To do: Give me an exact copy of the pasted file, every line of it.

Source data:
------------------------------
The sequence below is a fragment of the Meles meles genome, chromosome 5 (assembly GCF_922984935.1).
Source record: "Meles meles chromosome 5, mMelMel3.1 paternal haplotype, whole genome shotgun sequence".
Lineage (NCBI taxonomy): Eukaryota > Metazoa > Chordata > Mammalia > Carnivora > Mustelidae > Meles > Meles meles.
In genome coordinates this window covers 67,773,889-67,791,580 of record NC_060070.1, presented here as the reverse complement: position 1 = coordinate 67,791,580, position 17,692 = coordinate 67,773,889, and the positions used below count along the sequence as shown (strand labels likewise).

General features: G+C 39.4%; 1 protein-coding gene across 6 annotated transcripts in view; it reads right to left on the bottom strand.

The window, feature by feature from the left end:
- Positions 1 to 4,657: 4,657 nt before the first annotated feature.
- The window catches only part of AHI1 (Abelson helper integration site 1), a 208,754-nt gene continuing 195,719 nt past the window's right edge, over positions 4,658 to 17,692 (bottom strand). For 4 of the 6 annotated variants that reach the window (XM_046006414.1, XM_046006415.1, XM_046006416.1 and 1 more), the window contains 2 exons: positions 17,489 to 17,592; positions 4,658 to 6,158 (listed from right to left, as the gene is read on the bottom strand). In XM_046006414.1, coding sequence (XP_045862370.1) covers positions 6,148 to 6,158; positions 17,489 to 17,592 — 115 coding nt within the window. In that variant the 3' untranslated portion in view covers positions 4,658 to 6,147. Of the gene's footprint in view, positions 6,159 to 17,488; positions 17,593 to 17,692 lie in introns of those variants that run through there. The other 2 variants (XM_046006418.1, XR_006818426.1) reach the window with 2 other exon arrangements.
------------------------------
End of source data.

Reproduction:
The sequence below is a fragment of the Meles meles genome, chromosome 5 (assembly GCF_922984935.1).
Source record: "Meles meles chromosome 5, mMelMel3.1 paternal haplotype, whole genome shotgun sequence".
Lineage (NCBI taxonomy): Eukaryota > Metazoa > Chordata > Mammalia > Carnivora > Mustelidae > Meles > Meles meles.
In genome coordinates this window covers 67,773,889-67,791,580 of record NC_060070.1, presented here as the reverse complement: position 1 = coordinate 67,791,580, position 17,692 = coordinate 67,773,889, and the positions used below count along the sequence as shown (strand labels likewise).

General features: G+C 39.4%; 1 protein-coding gene across 6 annotated transcripts in view; it reads right to left on the bottom strand.

The window, feature by feature from the left end:
- Positions 1 to 4,657: 4,657 nt before the first annotated feature.
- The window catches only part of AHI1 (Abelson helper integration site 1), a 208,754-nt gene continuing 195,719 nt past the window's right edge, over positions 4,658 to 17,692 (bottom strand). For 4 of the 6 annotated variants that reach the window (XM_046006414.1, XM_046006415.1, XM_046006416.1 and 1 more), the window contains 2 exons: positions 17,489 to 17,592; positions 4,658 to 6,158 (listed from right to left, as the gene is read on the bottom strand). In XM_046006414.1, coding sequence (XP_045862370.1) covers positions 6,148 to 6,158; positions 17,489 to 17,592 — 115 coding nt within the window. In that variant the 3' untranslated portion in view covers positions 4,658 to 6,147. Of the gene's footprint in view, positions 6,159 to 17,488; positions 17,593 to 17,692 lie in introns of those variants that run through there. The other 2 variants (XM_046006418.1, XR_006818426.1) reach the window with 2 other exon arrangements.